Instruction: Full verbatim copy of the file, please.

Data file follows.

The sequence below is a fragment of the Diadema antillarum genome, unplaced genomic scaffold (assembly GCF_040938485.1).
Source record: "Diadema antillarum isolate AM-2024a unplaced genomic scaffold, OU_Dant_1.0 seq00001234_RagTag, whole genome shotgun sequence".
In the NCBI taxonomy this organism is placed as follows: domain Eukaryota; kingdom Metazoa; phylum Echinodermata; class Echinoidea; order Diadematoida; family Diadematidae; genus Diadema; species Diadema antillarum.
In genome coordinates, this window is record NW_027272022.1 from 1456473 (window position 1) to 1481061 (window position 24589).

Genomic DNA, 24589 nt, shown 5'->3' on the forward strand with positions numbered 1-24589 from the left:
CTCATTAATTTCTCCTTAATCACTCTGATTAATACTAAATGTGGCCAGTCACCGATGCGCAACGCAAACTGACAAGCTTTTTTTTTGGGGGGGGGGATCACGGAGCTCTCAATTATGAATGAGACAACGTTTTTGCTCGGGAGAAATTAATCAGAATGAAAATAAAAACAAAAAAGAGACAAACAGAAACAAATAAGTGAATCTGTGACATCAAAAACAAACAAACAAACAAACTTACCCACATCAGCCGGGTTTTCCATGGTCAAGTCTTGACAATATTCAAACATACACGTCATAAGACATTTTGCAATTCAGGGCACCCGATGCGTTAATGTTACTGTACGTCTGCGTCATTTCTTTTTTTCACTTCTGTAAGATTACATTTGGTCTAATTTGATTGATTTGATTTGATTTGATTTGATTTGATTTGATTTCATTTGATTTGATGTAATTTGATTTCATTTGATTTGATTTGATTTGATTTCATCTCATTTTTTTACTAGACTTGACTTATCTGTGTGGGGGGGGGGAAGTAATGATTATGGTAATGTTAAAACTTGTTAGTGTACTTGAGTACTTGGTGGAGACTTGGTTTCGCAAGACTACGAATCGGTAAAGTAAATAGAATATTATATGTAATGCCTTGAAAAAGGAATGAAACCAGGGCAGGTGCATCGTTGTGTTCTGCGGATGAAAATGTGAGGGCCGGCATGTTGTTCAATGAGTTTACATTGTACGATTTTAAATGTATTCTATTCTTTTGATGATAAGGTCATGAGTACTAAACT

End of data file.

The sequence below is a fragment of the Diadema antillarum genome, unplaced genomic scaffold (assembly GCF_040938485.1).
Source record: "Diadema antillarum isolate AM-2024a unplaced genomic scaffold, OU_Dant_1.0 seq00001234_RagTag, whole genome shotgun sequence".
In the NCBI taxonomy this organism is placed as follows: domain Eukaryota; kingdom Metazoa; phylum Echinodermata; class Echinoidea; order Diadematoida; family Diadematidae; genus Diadema; species Diadema antillarum.
In genome coordinates, this window is record NW_027272022.1 from 1456473 (window position 1) to 1481061 (window position 24589).

Genomic DNA, 24589 nt, shown 5'->3' on the forward strand with positions numbered 1-24589 from the left:
CTCATTAATTTCTCCTTAATCACTCTGATTAATACTAAATGTGGCCAGTCACCGATGCGCAACGCAAACTGACAAGCTTTTTTTTTGGGGGGGGGGATCACGGAGCTCTCAATTATGAATGAGACAACGTTTTTGCTCGGGAGAAATTAATCAGAATGAAAATAAAAACAAAAAAGAGACAAACAGAAACAAATAAGTGAATCTGTGACATCAAAAACAAACAAACAAACAAACTTACCCACATCAGCCGGGTTTTCCATGGTCAAGTCTTGACAATATTCAAACATACACGTCATAAGACATTTTGCAATTCAGGGCACCCGATGCGTTAATGTTACTGTACGTCTGCGTCATTTCTTTTTTTCACTTCTGTAAGATTACATTTGGTCTAATTTGATTGATTTGATTTGATTTGATTTGATTTGATTTGATTTCATTTGATTTGATGTAATTTGATTTCATTTGATTTGATTTGATTTGATTTCATCTCATTTTTTTACTAGACTTGACTTATCTGTGTGGGGGGGGGGAAGTAATGATTATGGTAATGTTAAAACTTGTTAGTGTACTTGAGTACTTGGTGGAGACTTGGTTTCGCAAGACTACGAATCGGTAAAGTAAATAGAATATTATATGTAATGCCTTGAAAAAGGAATGAAACCAGGGCAGGTGCATCGTTGTGTTCTGCGGATGAAAATGTGAGGGCCGGCATGTTGTTCAATGAGTTTACATTGTACGATTTTAAATGTATTCTATTCTTTTGATGATAAGGTCATGAGTACTAAACT